National Truckin Magazine

James Pope.....ONE FOR THE AGES

Mandy Hayes
April 2021

A busy life revolving around a schedule can serve as a blessing and a curse. Ideally adulthood emerges into several roles in the interest of supporting oneself, family, and so on. Meaning, the titles we take on vary – one being; parenthood. The honors are crowned with obligations as head of household – raising children and providing them with a good upbringing, stable environment, and prosperous lifestyle.


For this Legend nominee, it wasn’t any particular individual that influenced his driving career per se, but the sole purpose of making a living to care for his loved ones that ultimately motivated his strong work ethic. Currently retired as of 2018, James Pope, resident of Idabel, Oklahoma found easing into the transition of retirement a bit challenging due to the number of years dedicated to working full-time. Stating, the first six months were the most difficult following his 23-year tenure at Trucks For you (TYF); a freight carrier based out of Muskogee, Oklahoma, known for their driver-based and family-oriented company dynamics.


The driver turnover at TFY is bar none, over 15% of their long-haul division are 1-million-mile recipients since joining the fleet. James reached the mile marker twice throughout his career with TFY. Exclusively a dry van operation, their numbers continue to increase – currently at 300 trucks and 1,000 trailers, TFY initially opened their doors with 6 cab-overs and 10 trucks back in 1986.


The commitment offered to their drivers is the foundation in which TFY thrives. Through acknowledgement, appreciation, and understanding, the owner operators and company drivers are valued and rewarded with the admiration all professional truck drivers should receive. All the more reason hanging up his truck keys proved bittersweet for James.


James shares with us an insight to both worlds, pre-retirement in the fast lane of trucking, as well as his present days at a more relaxed tempo. His life journey highlights an era of drivers for today’s newer generation, as the demographics of old school drivers continue to run thin. Many up-and-coming drivers seek the mentorship of seasoned professionals but lack the access or direct connection. Any time I’m presented with the opportunity to highlight an elite driver in the trucking industry, while sharing his or her wisdom in experience from their lips to our eyes is a golden parachute.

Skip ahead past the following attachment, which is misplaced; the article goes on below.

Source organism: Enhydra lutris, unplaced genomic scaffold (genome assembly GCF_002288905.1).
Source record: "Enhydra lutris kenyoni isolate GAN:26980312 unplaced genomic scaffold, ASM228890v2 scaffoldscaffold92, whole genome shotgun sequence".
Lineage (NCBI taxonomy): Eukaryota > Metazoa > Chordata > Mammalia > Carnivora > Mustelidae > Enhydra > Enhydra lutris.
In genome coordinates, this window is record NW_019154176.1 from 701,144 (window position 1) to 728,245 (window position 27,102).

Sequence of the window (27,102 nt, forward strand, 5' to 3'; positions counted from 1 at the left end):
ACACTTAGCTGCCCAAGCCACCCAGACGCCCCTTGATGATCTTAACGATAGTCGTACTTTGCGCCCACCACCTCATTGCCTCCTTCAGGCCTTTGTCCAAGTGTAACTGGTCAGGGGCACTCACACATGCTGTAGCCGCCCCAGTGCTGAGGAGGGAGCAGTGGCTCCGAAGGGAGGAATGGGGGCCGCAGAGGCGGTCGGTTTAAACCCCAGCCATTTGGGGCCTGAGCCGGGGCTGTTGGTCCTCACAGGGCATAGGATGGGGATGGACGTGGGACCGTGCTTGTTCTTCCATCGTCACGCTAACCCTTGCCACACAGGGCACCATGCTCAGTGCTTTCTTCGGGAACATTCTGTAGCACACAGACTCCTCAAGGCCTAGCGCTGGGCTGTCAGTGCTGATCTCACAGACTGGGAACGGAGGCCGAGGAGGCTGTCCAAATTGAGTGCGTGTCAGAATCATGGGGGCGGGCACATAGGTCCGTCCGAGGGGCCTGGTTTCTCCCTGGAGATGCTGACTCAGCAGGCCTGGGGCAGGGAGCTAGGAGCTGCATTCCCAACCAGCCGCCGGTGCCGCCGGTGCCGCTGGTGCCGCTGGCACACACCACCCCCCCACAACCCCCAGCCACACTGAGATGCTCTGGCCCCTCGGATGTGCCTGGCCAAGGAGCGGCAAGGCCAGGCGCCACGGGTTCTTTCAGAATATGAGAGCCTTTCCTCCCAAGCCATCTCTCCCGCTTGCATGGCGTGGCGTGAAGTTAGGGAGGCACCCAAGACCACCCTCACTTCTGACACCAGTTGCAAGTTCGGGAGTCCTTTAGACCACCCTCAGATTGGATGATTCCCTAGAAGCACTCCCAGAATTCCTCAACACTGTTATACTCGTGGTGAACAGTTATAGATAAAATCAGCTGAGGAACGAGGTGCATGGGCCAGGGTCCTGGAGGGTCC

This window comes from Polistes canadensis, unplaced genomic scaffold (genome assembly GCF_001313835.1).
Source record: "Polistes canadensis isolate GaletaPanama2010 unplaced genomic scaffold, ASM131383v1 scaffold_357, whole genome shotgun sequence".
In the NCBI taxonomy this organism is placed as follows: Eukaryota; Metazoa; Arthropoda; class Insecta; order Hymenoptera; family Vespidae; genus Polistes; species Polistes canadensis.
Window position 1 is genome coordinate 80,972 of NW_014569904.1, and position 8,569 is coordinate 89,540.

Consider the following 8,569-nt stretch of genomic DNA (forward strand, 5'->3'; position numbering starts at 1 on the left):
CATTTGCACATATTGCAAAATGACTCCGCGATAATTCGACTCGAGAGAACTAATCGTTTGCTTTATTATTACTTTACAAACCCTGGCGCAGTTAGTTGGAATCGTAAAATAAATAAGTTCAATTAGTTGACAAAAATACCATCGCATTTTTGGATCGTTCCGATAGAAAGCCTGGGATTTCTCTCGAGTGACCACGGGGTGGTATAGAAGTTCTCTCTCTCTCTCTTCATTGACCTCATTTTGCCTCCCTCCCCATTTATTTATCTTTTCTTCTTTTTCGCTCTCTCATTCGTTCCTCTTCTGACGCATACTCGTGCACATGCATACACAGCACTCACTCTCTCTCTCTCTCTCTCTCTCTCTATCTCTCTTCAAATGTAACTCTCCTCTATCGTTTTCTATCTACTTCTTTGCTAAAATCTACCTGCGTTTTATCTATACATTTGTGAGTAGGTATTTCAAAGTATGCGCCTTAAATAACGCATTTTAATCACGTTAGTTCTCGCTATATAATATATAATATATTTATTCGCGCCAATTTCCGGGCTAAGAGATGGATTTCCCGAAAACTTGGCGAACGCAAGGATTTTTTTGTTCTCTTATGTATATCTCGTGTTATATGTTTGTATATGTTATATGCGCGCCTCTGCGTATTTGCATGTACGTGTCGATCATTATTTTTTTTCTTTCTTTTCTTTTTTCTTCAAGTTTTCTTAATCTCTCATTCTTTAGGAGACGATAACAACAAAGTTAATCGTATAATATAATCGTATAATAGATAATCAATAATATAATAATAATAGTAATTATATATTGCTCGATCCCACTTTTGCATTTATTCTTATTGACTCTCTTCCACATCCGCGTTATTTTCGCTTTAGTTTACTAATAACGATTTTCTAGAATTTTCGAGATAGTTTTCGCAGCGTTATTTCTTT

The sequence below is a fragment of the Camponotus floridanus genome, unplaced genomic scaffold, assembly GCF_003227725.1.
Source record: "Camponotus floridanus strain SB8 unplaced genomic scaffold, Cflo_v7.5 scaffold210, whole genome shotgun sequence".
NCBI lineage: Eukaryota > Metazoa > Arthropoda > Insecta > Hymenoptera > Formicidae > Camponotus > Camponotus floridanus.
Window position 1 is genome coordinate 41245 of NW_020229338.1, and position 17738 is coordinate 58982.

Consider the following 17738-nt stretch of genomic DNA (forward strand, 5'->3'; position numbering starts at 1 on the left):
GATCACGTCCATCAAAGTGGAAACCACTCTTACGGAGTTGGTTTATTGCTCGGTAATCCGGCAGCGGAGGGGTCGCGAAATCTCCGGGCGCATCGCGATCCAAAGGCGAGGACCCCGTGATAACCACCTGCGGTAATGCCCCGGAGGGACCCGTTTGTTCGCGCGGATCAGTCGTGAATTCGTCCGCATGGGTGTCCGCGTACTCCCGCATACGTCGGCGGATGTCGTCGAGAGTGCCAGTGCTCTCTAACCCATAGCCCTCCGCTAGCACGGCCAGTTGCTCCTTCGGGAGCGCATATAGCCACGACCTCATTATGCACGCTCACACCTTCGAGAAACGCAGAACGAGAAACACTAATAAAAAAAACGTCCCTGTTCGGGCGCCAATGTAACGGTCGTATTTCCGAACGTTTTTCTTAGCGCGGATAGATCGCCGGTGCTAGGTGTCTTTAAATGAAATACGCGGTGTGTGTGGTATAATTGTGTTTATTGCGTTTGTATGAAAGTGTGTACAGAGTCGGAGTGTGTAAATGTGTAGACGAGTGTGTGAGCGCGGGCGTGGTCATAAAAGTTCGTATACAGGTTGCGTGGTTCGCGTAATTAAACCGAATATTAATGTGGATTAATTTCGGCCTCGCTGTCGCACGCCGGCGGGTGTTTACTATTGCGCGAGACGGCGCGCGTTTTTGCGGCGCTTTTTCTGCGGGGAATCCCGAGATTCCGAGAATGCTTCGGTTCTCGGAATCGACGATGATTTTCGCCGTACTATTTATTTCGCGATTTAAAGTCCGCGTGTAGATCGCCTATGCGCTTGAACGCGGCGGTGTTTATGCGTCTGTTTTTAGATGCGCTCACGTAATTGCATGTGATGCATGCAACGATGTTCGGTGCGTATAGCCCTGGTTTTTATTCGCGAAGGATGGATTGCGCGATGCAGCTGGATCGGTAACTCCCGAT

A driving career extending over 30 years in the business is only one notch on James’ belt. An Army veteran, serving during the Vietnam War, he and his wife, Carol relocated to Germany during the late 60’s. After the military, they returned to Texas, James’ home state where he grew up in the small town of Paris. Raised the middle child with two sisters, their parents both worked at a local manufacturer. James did too before being drafted into the Army, and again following his return to the states.


An obvious difference between the military and civilian working culture led to James’ next career move, as the walls of the production plant resembled a type of confinement he wanted to venture away from. He enrolled at Paris Junior College pursuing courses to become a certified watch repairman. For 6 years, he specialized in the most complex repairs among the many brands and models. Catering to the unique niche of wristwatches and other similar timepieces his work was highly sought after by jewelry stores as far out as Florida.


James read the writing on the wall, as the advancement in technology began to blanket the necessity of wristwatches. Manufacturers were designing a more modern watch deemed practical versus the nostalgic mechanical wristwatch. He took his experience in the watch repair and jewelry industry on the road traveling the Texas region to neighboring states selling jewelry. It was during this two-year timeframe working on the road when he took notice of the several semi-trucks at every turn he made.


In the 1970’s, truckers were known as the heroes of the highway; America’s outlaws; the cool kids that everyone wanted to sit with at the table... And James did exactly that. He enjoyed the company of truck drivers from all over, fascinated by their trucking stories which piqued his interest even more. Empty plates and refilled coffee cups shared with truckers at truck stops and diners became a regular in his traveling routine.


Ambitious to say the least, given James had never laid eyes on the inside of an 18-wheeler prior to landing his first driving position, he prevailed merely on self-determination. He ran over-the-road 4 years pulling dry van and reefer trailers for a Texas based trucking company until they closed their doors. James then made his way to the second outfit hauling refrigerated freight 2 years before discovering Trucks For You in 1996. Stating,
“Going to work for Trucks For You was the best move I’ve made in my professional driving career. I can’t say they’re the best in the world because I haven’t worked at all of them. But I can say they’re as good as any and better than most, and I mean that in the highest regard. You’ll meet the nicest people at Trucks For You, they treat everyone like family. They made my 23 years with them special; I just wish I would have found them sooner.”


Marking his first day on the job with TFY as the turning point in his driving career, James explains that having the support of a reputable company and positive reinforcement encouraged him to continuous strive for improvement. Over the course of his career, he operated as a driver trainer, ran team, and owned up to 4 trucks. He spent 4 years as a company driver, later switching hats to a lease purchase operator in 2000.